Ruth Bryan Owen was a female pioneer in the film industry. She was a director, producer, and screenwriter for a feature film in 1922, called Once Upon a Time/Scheherazade which is now considered to be lost.[13] In the spring of 1921, she started up production on Once Upon a Time.[13] The film featured the Community Players of Coconut Grove, Florida, and wasn’t widely related to a major studio at the time.[14] The story line revolves around a shah who is dethroned by his jealous subordinate, who in turn uses his new power to torture young women who do no amuse him. Towards the end, the sadistic ruler runs into the most beautiful one of all, and the exiled shah returns just in time to save the young woman from his nemesis. According to the Moving Picture World, the costuming was ornate and elaborately done, the staging was complicated and the mise-en-scène evoked an "atmosphere of experience in the Far East".[13] Owen had done extensive traveling, and visited countries such as India, Burma, Sri Lanka, China and Japan. She became inspired by the places in her travels, and used that as the backdrop for her film.

The film is thought to be lost today, and little would be known about it, had it not been for the correspondence between Owen and her dear friend, Carrie Dunlap. Dunlap was from Illinois and served as campaign treasurer for William Jennings Bryan.[15] In her letters to Dunlap, Owen expresses great joy and astonishment for her film, quoting, “I can scarcely believe the film is mine when I see it ‘projected’ on the wall above our fireplace.”[16]

She came to think of herself as a true pioneer in the industry. Her correspondence with Dunlap also revealed her intent to become one of the first female filmmakers in the U.S. Owen funded the film solely from her earnings in the public speaker circuit. From her letters, Owen revealed the support she gained from the General Federation of Women’s Clubs, and their contribution to help secure her a distribution deal with the Society for Visual Education.[13]

Published work[edit]

  • Owen, Ruth Bryan Elements of Public Speaking New York, H. Liveright (1931)
  • Owen, Ruth Bryan Leaves from a Greenland Diary New York: Dodd, Mead & Co. (1935)
  • Owen, Ruth Bryan Denmark Caravan New York: Dodd, Mead & Co. (1936)
  • Owen, Ruth Bryan Picture Tales from Scandinavia Philadelphia: J.B. Lippincott Co. (1939)
  • Owen, Ruth Bryan The Castle in the Silver Wood and Other Scandinavian Fairy Tales New York: Dodd, Mead & Co. (1939)
  • Owen, Ruth Bryan Look Forward, Warrior New York: Dodd, Mead & Co. (1942)
  • Owen, Ruth Bryan, Caribbean Caravel New York: Dodd, Mead & Co. (1949)

Filmography[edit]

  • Once Upon A Time-Ruth Bryan Owen

Other[edit]

In 1939, Ruth Bryan Owen (1885–1954) and her husband purchased "The Cedars," located at Alderson, West Virginia, and began making repairs. They sold the property in 1945.[17] It was listed on the National Register of Historic Places in 1978.[18]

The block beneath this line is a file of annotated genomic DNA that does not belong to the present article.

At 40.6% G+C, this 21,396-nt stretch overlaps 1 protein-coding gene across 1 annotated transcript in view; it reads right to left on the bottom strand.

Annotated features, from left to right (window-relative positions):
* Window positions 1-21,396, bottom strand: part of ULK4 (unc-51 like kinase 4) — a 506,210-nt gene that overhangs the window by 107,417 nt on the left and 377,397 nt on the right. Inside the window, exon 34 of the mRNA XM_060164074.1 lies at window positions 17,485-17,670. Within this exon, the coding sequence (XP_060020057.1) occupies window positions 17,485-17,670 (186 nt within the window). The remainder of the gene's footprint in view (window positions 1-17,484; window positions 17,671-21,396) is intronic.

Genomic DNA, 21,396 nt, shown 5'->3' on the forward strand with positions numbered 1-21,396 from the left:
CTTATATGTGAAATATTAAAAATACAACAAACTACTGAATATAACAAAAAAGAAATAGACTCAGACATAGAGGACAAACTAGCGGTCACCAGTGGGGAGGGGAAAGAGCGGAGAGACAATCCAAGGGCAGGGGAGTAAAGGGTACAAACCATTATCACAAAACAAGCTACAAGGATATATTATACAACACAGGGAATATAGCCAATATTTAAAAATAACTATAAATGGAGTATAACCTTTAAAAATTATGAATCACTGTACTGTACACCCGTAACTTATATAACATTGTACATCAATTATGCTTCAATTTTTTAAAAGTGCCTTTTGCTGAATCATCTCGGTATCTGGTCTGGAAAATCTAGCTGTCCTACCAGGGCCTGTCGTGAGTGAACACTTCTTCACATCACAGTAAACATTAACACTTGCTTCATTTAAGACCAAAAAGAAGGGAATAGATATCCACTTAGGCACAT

In 1992, she was inducted into the Florida Women’s Hall of Fame.

References[edit]

Notes
  1. ^ Reference to Foreign Affairs appointment
  2. ^ Vickers, Sarah Pauline. The Life of Ruth Bryan Owen: Florida’s First Congresswoman and America’s First Woman Diplomat. Ph.D. dissertation, Florida State University, (1994)
  3. ^ The Leavitt-Bryan Wedding, The New York Times, Sept. 23, 1903
  4. ^ The Owen-Bryan Wedding, The New York Times, May 4, 1910
  5. ^ Caribbean Caravel, Ruth Brown Owen, Dodd, Mead & Co. (1949), New York, 222 pages
  6. ^ Morin, Isobel V., Women Chosen for Public Office The Oliver Press, (1995), p78
  7. ^ U. S. Congress. House. Arguments and Hearings before Elections Committee No. 1; Contested Election Case of William C. Lawson v. Ruth Bryan Owen, from the Fourth Congressional District of Florida. 71st Cong., 2nd sess., 1930. Washington: Government Printing Office, 1930.
  8. ^ U. S. Congress. House. Report No. 968. Committee on Elections No. 1. William C. Lawson-Ruth Bryan Owen Election Case. Report of the Hon. Carroll L. Beedy, of Maine, chairman. 71st Cong., 2nd sess., 1930. Washington: Government Printing Office, 1930.
  9. ^ Weidling. p. 164
  10. ^ United States Department of State: Ambassadors to Denmark
  11. ^ Congressional Biography
  12. ^ Time Obituary, Aug 9, 1954.
  13. ^ a b c d https://wfpp.cdrs.columbia.edu/pioneer/ccp-ruth-bryan-owen/
  14. ^ Slide, Anthony (January 1, 1996). The Silent Feminists: America's First Women Directors. Lanham, Maryland: Scarecrow Press. ISBN 0-8108-3053-1. Retrieved 1 December 2014. 
  15. ^ McKenzie, Howard Glenn (1956). "William Jennings Bryan in Miami". diss. University of Miami. Unpublished. 
  16. ^ Owen, Ruth Bryan; Dunlap, Carrie (1907-1929). "Carrie Dunlap Papers".  Check date values in: |date= (help);
  17. ^ C.E. Turley (July 1978). "National Register of Historic Places Inventory Nomination Form: Alexander McVeigh Miller House". State of West Virginia, West Virginia Division of Culture and History, Historic Preservation. Retrieved 2011-07-31. 
  18. ^ "National Register Information System". National Register of Historic Places. National Park Service. 2010-07-09. 
Bibliography

External links[edit]

United States House of Representatives
Preceded by
William J. Sears
Member of the U.S. House of Representatives
from Florida's 4th congressional district

1929 - 1933
Succeeded by
J. Mark Wilcox
Diplomatic posts
Preceded by
Frederick W. B. Coleman
U.S. Ambassador to Denmark
1933–1936
Succeeded by
Alvin Mansfield Owsley